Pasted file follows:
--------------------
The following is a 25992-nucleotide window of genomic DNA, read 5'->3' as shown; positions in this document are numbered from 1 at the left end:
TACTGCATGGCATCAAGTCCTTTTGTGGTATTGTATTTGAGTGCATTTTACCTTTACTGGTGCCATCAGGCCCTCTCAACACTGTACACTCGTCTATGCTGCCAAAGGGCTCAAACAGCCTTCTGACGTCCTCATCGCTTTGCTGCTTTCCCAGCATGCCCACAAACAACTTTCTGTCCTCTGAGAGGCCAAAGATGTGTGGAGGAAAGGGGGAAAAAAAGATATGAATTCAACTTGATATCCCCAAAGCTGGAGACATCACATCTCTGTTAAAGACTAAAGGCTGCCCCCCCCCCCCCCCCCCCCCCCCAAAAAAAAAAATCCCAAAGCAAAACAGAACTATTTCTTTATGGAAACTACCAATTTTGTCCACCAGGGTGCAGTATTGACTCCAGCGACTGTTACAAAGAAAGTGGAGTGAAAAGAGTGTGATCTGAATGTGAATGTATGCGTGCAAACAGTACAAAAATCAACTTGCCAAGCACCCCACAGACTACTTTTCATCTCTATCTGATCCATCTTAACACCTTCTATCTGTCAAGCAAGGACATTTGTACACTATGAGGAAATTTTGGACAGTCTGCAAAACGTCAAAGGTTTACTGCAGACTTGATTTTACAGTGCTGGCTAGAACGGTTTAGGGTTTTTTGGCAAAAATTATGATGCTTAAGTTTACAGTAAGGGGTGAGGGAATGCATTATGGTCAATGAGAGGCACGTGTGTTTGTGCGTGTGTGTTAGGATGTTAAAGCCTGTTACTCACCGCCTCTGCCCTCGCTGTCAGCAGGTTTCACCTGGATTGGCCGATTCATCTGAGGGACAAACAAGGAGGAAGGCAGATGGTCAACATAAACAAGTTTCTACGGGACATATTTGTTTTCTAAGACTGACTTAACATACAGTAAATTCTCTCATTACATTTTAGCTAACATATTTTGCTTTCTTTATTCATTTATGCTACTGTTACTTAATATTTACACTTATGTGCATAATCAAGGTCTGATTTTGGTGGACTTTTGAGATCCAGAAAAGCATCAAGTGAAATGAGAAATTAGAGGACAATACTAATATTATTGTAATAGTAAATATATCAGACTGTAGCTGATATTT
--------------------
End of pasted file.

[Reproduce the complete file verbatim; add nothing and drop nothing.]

The following is a 25992-nucleotide window of genomic DNA, read 5'->3' as shown; positions in this document are numbered from 1 at the left end:
TACTGCATGGCATCAAGTCCTTTTGTGGTATTGTATTTGAGTGCATTTTACCTTTACTGGTGCCATCAGGCCCTCTCAACACTGTACACTCGTCTATGCTGCCAAAGGGCTCAAACAGCCTTCTGACGTCCTCATCGCTTTGCTGCTTTCCCAGCATGCCCACAAACAACTTTCTGTCCTCTGAGAGGCCAAAGATGTGTGGAGGAAAGGGGGAAAAAAAGATATGAATTCAACTTGATATCCCCAAAGCTGGAGACATCACATCTCTGTTAAAGACTAAAGGCTGCCCCCCCCCCCCCCCCCCCCCCCCAAAAAAAAAAATCCCAAAGCAAAACAGAACTATTTCTTTATGGAAACTACCAATTTTGTCCACCAGGGTGCAGTATTGACTCCAGCGACTGTTACAAAGAAAGTGGAGTGAAAAGAGTGTGATCTGAATGTGAATGTATGCGTGCAAACAGTACAAAAATCAACTTGCCAAGCACCCCACAGACTACTTTTCATCTCTATCTGATCCATCTTAACACCTTCTATCTGTCAAGCAAGGACATTTGTACACTATGAGGAAATTTTGGACAGTCTGCAAAACGTCAAAGGTTTACTGCAGACTTGATTTTACAGTGCTGGCTAGAACGGTTTAGGGTTTTTTGGCAAAAATTATGATGCTTAAGTTTACAGTAAGGGGTGAGGGAATGCATTATGGTCAATGAGAGGCACGTGTGTTTGTGCGTGTGTGTTAGGATGTTAAAGCCTGTTACTCACCGCCTCTGCCCTCGCTGTCAGCAGGTTTCACCTGGATTGGCCGATTCATCTGAGGGACAAACAAGGAGGAAGGCAGATGGTCAACATAAACAAGTTTCTACGGGACATATTTGTTTTCTAAGACTGACTTAACATACAGTAAATTCTCTCATTACATTTTAGCTAACATATTTTGCTTTCTTTATTCATTTATGCTACTGTTACTTAATATTTACACTTATGTGCATAATCAAGGTCTGATTTTGGTGGACTTTTGAGATCCAGAAAAGCATCAAGTGAAATGAGAAATTAGAGGACAATACTAATATTATTGTAATAGTAAATATATCAGACTGTAGCTGATATTT